by Gennette Cordova
We all want less homelessness.
Some people believe that housing should be a basic human right. Others prefer that poverty in their city be out of their line of vision. Counter to narratives centered around addiction and mental illness often spun by The Seattle Times’ editorial board, the newspaper recently acknowledged that the cause of our city’s rampant homelessness is a lack of affordable housing. Rather than debating the morality of reasons rooted in compassion, the shamefulness of reasons based on aesthetics, or the virtue of rationale landing somewhere in between, we can build solutions based on the understanding that tackling homelessness will require us to do something about Seattle’s skyrocketing housing costs.
Continue reading OPINION | Everyone Wants Less Homelessness. Social Housing Offers a Viable Solution.
by Ben Adlin
House Our Neighbors, the campaign pushing to bring social housing to Seattle, said that its ballot measure, Initiative 135, is unlikely to go before voters this November. But with no end in sight to the city’s runaway housing costs, organizers are still determined to put the proposal on the ballot as soon as possible.
Continue reading With November Ballot in Question, Seattle’s Social Housing Campaign Soldiers On
by Lauryn Bray
Councilmember Teresa Mosqueda’s JumpStart Housing Community Self-Determination Fund promises to allocate 13% from JumpStart’s progressive payroll tax to support community-based organizations (CBOs) and their efforts to combat displacement, gentrification, and housing insecurity. This fund comes out of JumpStart Seattle, which was approved by Seattle City Council in 2020 to raise money for affordable housing and small businesses by requiring large businesses to pay a tax for all Seattle employees who make $150,000 a year or more.
Continue reading Mosqueda’s JumpStart Self-Determination Fund May Help Combat Displacement and Gentrification
by Ronnie Estoque
The Ethiopian Community in Seattle (ECS) has been developing a 90-unit affordable housing project for seniors in Rainier Beach — the Ethiopian Community Village. Construction began in August of last year.
Continue reading Ethiopian Community Village Development to Provide Affordable Housing Units in Rainier Beach
by Elizabeth Turnbull
On Tuesday morning, local leaders and community members celebrated the completion of an affordable housing development in the Central District that specifically aims to make owning a home financially viable for residents.
Continue reading Affordable Homeownership Housing Development Completed in Central District
by Elizabeth Turnbull
After a concerted effort to acquire the building and to stave off any potential displacement of families, the Brighton Development Group (BDG) is in the process of purchasing The Arches Apartments building in South Seattle.
Despite higher offers from other bidders, BDG now has the purchase of the building under contract after they promised to keep all of the families who are currently living there in place and not raise rents, according to Curtis Brown, who has been advocating for the purchase and is the executive director of SouthEast Seattle Senior Foundation.
Continue reading South Seattle Group a Step Closer to Purchasing The Arches for Affordable Housing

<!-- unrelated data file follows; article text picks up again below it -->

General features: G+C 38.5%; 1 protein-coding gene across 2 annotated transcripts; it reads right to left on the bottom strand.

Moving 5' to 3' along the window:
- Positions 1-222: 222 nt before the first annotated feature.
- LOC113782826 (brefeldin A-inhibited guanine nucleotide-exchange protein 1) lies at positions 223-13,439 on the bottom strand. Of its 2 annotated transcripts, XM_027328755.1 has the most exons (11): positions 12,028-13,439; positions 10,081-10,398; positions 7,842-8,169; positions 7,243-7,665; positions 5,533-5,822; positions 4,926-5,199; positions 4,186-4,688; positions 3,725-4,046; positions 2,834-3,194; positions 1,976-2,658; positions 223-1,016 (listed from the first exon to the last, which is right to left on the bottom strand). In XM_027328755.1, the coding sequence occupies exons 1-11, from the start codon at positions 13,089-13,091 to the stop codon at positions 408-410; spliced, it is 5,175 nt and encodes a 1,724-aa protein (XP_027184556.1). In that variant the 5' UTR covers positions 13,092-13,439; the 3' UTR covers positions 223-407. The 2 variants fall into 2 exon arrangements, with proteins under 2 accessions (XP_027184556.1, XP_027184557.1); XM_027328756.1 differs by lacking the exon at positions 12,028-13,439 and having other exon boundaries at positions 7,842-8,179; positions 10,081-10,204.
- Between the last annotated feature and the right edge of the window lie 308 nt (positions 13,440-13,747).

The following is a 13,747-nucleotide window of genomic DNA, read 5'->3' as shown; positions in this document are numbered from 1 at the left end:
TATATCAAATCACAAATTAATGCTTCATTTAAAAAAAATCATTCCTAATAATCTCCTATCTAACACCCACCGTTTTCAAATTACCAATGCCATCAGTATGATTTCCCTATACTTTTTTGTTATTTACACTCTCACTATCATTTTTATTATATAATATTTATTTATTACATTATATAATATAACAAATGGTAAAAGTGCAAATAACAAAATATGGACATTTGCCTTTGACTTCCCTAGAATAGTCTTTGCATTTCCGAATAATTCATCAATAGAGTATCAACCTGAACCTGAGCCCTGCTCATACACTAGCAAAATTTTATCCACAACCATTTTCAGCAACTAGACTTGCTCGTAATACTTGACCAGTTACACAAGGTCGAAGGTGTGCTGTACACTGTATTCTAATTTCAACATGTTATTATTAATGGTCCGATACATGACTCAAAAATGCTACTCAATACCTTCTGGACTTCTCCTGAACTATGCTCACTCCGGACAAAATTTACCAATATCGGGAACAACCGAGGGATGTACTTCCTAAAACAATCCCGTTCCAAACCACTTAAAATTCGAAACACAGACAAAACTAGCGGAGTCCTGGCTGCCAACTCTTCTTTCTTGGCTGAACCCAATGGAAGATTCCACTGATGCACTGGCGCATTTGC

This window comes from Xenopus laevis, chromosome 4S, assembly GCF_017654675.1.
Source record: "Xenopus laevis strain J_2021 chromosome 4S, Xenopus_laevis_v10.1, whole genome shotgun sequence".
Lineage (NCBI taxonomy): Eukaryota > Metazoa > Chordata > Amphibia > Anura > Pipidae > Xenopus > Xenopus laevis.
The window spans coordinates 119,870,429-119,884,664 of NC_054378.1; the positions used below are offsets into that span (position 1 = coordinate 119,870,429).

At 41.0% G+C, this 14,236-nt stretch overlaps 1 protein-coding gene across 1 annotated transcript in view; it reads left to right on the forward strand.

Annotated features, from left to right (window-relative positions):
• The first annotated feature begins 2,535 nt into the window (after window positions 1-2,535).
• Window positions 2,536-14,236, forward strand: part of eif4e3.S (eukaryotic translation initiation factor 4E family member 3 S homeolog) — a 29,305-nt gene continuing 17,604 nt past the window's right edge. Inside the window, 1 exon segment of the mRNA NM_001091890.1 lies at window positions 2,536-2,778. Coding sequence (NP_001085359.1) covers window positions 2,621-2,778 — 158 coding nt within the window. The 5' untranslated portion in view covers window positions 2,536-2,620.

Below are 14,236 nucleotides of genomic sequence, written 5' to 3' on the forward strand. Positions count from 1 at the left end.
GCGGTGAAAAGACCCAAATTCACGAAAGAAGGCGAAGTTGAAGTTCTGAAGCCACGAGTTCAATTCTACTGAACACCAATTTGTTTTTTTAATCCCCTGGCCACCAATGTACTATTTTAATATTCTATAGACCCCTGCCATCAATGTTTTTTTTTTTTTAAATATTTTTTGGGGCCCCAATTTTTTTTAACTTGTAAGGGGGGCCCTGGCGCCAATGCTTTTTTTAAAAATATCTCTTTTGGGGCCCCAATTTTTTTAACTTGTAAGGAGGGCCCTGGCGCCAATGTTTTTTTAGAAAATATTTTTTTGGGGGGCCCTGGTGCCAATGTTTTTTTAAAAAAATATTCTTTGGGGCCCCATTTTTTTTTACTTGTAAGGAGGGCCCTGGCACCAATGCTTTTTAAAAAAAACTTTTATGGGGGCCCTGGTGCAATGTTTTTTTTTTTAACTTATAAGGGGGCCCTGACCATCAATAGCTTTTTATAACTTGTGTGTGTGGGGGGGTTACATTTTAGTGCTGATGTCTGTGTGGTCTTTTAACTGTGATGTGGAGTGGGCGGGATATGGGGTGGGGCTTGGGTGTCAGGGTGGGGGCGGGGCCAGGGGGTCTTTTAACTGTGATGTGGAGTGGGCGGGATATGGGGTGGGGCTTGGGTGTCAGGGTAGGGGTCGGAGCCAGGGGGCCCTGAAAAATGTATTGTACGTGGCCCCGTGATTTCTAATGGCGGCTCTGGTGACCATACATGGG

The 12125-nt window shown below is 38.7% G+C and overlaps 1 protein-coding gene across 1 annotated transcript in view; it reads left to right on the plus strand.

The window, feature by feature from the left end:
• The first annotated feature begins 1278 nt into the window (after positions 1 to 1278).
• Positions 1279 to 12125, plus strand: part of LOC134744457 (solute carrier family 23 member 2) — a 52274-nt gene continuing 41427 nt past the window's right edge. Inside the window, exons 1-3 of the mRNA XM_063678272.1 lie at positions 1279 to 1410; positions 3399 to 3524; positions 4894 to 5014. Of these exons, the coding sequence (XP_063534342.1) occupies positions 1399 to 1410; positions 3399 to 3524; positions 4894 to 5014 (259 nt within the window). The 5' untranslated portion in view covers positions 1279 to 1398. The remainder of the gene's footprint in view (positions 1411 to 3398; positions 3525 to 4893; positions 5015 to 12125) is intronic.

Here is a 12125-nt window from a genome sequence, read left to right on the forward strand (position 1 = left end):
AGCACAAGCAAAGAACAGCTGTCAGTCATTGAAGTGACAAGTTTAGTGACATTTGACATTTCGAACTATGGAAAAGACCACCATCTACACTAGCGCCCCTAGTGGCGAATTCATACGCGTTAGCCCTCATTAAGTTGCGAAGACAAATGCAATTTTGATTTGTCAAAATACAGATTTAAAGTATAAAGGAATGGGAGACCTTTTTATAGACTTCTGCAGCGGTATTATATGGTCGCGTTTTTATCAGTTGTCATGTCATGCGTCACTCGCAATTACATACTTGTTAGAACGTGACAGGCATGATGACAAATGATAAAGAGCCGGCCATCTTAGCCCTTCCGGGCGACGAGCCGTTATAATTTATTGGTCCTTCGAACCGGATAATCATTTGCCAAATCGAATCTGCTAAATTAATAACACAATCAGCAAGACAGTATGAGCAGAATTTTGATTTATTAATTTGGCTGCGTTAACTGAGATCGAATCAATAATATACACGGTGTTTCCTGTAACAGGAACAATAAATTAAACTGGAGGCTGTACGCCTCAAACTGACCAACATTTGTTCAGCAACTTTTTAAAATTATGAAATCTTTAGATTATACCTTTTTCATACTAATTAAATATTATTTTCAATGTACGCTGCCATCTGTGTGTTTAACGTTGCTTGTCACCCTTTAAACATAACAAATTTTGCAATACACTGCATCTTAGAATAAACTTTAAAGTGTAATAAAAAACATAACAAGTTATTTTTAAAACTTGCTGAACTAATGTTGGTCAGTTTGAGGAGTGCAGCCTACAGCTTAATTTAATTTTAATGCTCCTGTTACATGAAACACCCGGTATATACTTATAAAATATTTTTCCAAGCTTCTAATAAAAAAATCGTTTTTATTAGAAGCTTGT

by Erica C. Barnett
Later this year, Seattle voters could take a first step toward building a new kind of permanently affordable, mixed-income public housing known as “social housing.” The House Our Neighbors! Coalition — a project of the housing advocacy organization Real Change — is collecting signatures for Initiative 135 (I-135), which would create a new public development authority (PDA) to build and operate new housing; funding for the PDA would come later, through future State or local legislation.
Continue reading Just What Is Social Housing?
by Agueda Pacheco Flores
Before she could begin negotiations with Curtis Brown to sell The Arches Apartments, longtime South Seattle matriarch Barbara Chamberlain passed away. Now, three months later, the property is up for sale for a whopping $6.35 million, putting 25 families at risk of displacement.
Continue reading Brighton Development Group Hopes to Keep The Arches Apartments Affordable
by Madelyn Tanabe
Blinding sunlight streamed through my curtains as I opened up my computer and logged onto Zoom. Expecting a casual planning meeting for a racial justice club I run with a couple of friends, I got comfortable at my desk and made sure my cup of tea was within reach. Conversations about future plans quickly morphed into something deeper concerning current events in Seattle. The news in early 2021 was filled with stories of hate crimes, but my friends and I knew that anti-Asian oppression is more than just violence. As the now-setting sun cast shadows across my room, we discussed historic redlining, housing discrimination, language discrimination, and more. I drained my tea and my best friend mentioned connecting to mutual aid and local organizers for an upcoming meeting.
Continue reading OPINION: Sticks & Stones Won’t Break Luxury Homes, but the CID Will Keep Protesting Them
by Erica C. Barnett
(This article originally appeared on PubliCola and has been reprinted with permission.)
Until 2017, elected officials (and reporters) hoping to get a handle on the availability and cost of rental housing in Seattle relied on reports from a private company called Dupre + Scott, whose forecasts used cheeky videos and graphics to illustrate market predictions and trends. Since Dupre + Scott shut down, the City has relied on Census tract-level data to assess housing trends, including residential displacement — a blunt, high-level instrument that does not account for differences between adjacent neighborhoods that may be in the same Census tract.
Continue reading Councilmembers Say Better Rent Data Could Preserve Affordable Housing